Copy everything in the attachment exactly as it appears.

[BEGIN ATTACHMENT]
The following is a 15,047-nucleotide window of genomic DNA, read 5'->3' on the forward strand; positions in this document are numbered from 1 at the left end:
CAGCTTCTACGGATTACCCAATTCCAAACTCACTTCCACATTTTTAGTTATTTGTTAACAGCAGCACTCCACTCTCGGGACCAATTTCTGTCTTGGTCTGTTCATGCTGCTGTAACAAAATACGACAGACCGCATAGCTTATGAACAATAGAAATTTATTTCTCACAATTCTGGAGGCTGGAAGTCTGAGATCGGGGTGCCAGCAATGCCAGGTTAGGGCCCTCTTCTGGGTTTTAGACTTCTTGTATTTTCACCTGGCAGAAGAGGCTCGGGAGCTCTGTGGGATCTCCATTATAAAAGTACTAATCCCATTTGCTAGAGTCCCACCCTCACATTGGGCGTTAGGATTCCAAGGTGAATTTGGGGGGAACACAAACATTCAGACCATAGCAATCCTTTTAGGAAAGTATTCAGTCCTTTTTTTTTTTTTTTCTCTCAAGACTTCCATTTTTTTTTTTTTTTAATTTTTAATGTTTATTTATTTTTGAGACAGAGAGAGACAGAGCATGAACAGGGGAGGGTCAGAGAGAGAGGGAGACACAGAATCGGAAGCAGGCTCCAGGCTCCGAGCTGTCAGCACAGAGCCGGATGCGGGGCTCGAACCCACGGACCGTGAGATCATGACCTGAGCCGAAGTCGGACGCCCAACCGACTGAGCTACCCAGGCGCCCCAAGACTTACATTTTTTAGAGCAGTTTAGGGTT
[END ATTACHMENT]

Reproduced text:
The following is a 15,047-nucleotide window of genomic DNA, read 5'->3' on the forward strand; positions in this document are numbered from 1 at the left end:
CAGCTTCTACGGATTACCCAATTCCAAACTCACTTCCACATTTTTAGTTATTTGTTAACAGCAGCACTCCACTCTCGGGACCAATTTCTGTCTTGGTCTGTTCATGCTGCTGTAACAAAATACGACAGACCGCATAGCTTATGAACAATAGAAATTTATTTCTCACAATTCTGGAGGCTGGAAGTCTGAGATCGGGGTGCCAGCAATGCCAGGTTAGGGCCCTCTTCTGGGTTTTAGACTTCTTGTATTTTCACCTGGCAGAAGAGGCTCGGGAGCTCTGTGGGATCTCCATTATAAAAGTACTAATCCCATTTGCTAGAGTCCCACCCTCACATTGGGCGTTAGGATTCCAAGGTGAATTTGGGGGGAACACAAACATTCAGACCATAGCAATCCTTTTAGGAAAGTATTCAGTCCTTTTTTTTTTTTTTTCTCTCAAGACTTCCATTTTTTTTTTTTTTTAATTTTTAATGTTTATTTATTTTTGAGACAGAGAGAGACAGAGCATGAACAGGGGAGGGTCAGAGAGAGAGGGAGACACAGAATCGGAAGCAGGCTCCAGGCTCCGAGCTGTCAGCACAGAGCCGGATGCGGGGCTCGAACCCACGGACCGTGAGATCATGACCTGAGCCGAAGTCGGACGCCCAACCGACTGAGCTACCCAGGCGCCCCAAGACTTACATTTTTTAGAGCAGTTTAGGGTT